An interesting question is being posed that has the possibility to affect Nevada taxpayers. The Government Accountability Office (GAO) was asked to check into whether the IRS should be allowed to report a consumer's tax debt to credit reporting bureaus. At the present time, they are prohibited from doing so by federal law.
Las Vegas-area religious leaders may be involved in a recent protest by pastors around the country against IRS policies. Over 1,000 religious leaders took part in a constitutional challenge called 'Pulpit Freedom Sunday.' Their plan is to publicly endorse political candidates from their pulpits, directly defying IRS rules preventing such a practice. They are hoping that their actions will require the IRS to enforce the Johnson Amendment, which makes it illegal for churches or other tax-exempt organizations to endorse any political candidates.
The IRS has extensive power to collect taxes. It is able to seize nearly everything that people own in order to recover back taxes. In addition, the IRS can file tax liens which can severely damage a Nevada taxpayer's credit. It may also block the taxpayer from being able to make purchases, such as a home. Seeking a settlement with the IRS to pay back taxes in installments is often the best way to keep assets and credit intact.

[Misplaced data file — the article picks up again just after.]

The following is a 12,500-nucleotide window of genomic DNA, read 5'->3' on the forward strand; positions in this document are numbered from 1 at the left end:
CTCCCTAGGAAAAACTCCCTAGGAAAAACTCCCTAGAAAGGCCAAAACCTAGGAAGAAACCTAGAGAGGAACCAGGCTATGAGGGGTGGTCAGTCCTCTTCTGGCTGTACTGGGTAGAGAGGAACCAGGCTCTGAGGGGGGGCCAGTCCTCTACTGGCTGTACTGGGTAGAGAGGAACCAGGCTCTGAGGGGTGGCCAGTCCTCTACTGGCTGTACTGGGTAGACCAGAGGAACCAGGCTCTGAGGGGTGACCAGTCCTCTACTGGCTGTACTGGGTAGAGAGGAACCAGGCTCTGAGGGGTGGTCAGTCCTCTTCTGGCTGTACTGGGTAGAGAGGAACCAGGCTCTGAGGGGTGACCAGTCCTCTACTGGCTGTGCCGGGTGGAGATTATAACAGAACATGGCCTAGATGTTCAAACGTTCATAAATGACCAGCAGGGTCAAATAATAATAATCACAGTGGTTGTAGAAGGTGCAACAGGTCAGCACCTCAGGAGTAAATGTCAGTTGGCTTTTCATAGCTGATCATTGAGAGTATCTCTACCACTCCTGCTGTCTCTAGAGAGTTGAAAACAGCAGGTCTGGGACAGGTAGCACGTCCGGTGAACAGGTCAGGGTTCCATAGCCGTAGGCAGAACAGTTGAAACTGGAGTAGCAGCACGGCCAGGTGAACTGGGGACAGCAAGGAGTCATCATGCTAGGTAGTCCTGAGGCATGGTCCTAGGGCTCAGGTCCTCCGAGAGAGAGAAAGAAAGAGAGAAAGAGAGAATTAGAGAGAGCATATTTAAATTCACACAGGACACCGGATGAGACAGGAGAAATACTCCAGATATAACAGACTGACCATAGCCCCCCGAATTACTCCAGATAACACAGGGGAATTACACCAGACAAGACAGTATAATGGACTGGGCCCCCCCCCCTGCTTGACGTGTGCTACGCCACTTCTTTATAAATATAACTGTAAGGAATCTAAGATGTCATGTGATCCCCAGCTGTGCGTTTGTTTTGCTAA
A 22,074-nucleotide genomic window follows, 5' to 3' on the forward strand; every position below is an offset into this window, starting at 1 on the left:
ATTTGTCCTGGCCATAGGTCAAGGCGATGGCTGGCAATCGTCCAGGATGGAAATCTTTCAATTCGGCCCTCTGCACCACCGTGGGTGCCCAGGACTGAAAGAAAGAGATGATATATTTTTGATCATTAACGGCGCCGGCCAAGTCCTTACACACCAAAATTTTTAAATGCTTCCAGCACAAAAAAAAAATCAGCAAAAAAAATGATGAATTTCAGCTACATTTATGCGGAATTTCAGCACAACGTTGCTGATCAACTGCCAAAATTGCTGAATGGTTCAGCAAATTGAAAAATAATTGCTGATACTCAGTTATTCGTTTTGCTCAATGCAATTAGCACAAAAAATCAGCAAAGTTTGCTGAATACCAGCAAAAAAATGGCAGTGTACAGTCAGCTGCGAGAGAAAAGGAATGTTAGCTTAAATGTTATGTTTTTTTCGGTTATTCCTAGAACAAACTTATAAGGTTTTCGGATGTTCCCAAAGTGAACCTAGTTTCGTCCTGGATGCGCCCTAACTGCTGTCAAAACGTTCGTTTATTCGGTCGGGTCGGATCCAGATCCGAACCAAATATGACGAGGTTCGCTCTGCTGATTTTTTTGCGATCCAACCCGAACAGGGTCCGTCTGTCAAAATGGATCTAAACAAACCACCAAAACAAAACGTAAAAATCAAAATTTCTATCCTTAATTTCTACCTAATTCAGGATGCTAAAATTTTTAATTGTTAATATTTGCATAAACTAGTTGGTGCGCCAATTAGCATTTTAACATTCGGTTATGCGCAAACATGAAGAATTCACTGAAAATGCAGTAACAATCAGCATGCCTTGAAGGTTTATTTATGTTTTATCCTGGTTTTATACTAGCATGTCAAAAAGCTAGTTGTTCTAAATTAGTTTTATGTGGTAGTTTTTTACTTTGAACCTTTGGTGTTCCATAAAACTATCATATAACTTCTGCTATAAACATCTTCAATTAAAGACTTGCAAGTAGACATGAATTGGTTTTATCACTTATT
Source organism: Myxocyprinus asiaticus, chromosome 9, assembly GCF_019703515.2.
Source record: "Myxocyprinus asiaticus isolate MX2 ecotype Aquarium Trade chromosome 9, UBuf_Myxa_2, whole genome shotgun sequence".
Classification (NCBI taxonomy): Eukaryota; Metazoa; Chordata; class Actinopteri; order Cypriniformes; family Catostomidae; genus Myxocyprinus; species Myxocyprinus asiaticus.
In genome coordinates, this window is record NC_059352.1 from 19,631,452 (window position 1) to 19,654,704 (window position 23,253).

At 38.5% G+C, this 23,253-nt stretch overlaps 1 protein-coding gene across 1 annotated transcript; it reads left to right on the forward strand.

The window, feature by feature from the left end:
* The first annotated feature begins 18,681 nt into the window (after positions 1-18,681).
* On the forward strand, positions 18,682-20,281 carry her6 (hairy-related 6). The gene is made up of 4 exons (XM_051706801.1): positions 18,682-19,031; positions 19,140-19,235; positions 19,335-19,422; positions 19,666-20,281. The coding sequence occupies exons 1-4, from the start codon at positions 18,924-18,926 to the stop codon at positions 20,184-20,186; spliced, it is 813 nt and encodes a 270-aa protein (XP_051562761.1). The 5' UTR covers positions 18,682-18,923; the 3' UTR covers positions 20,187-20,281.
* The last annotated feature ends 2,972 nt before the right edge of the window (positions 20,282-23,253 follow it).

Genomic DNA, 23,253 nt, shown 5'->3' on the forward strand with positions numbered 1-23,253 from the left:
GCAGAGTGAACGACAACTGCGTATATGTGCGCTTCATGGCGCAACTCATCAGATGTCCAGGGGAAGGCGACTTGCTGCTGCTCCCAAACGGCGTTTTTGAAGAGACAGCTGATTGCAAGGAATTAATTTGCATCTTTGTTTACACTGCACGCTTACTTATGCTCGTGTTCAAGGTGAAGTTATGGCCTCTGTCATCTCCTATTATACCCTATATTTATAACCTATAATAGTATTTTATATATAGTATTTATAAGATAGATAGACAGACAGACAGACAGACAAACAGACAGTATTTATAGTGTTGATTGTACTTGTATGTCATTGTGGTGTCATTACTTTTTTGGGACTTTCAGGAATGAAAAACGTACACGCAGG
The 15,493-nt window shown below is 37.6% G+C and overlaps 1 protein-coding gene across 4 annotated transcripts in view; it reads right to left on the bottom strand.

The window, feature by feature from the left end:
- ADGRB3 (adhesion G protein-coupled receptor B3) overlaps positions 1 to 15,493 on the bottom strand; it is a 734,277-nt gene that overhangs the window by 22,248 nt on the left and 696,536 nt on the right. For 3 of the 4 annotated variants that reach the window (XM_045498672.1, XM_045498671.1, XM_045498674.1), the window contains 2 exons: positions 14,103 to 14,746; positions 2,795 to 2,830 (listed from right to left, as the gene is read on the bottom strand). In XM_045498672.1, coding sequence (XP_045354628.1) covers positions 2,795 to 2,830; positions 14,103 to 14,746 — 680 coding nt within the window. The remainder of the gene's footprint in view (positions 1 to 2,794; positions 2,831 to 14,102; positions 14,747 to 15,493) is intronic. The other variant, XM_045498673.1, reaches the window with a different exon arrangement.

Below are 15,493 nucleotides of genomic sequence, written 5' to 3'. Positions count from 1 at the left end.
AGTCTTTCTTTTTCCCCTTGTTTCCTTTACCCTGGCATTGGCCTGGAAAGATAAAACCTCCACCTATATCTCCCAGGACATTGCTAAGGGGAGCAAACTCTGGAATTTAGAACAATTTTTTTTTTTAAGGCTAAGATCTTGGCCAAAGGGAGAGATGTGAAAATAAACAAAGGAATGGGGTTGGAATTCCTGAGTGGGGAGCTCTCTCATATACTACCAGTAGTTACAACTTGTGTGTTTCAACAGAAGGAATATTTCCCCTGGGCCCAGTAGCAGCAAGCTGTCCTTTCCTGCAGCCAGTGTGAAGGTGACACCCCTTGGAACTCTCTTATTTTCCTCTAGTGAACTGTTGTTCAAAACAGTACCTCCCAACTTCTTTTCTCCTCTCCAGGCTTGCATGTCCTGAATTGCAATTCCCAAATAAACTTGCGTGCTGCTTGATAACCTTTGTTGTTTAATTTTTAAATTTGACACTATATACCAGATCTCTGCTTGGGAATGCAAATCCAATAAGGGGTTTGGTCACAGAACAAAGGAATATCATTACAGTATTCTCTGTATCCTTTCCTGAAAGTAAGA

Nevada residents could owe the IRS money once the tax penalty from the health care overhaul takes effect. The majority of the people who will be affected are likely in the middle class. An earlier estimate showed those who would owe the IRS money at around four million people. Now, that number stands substantially higher at approximately six million.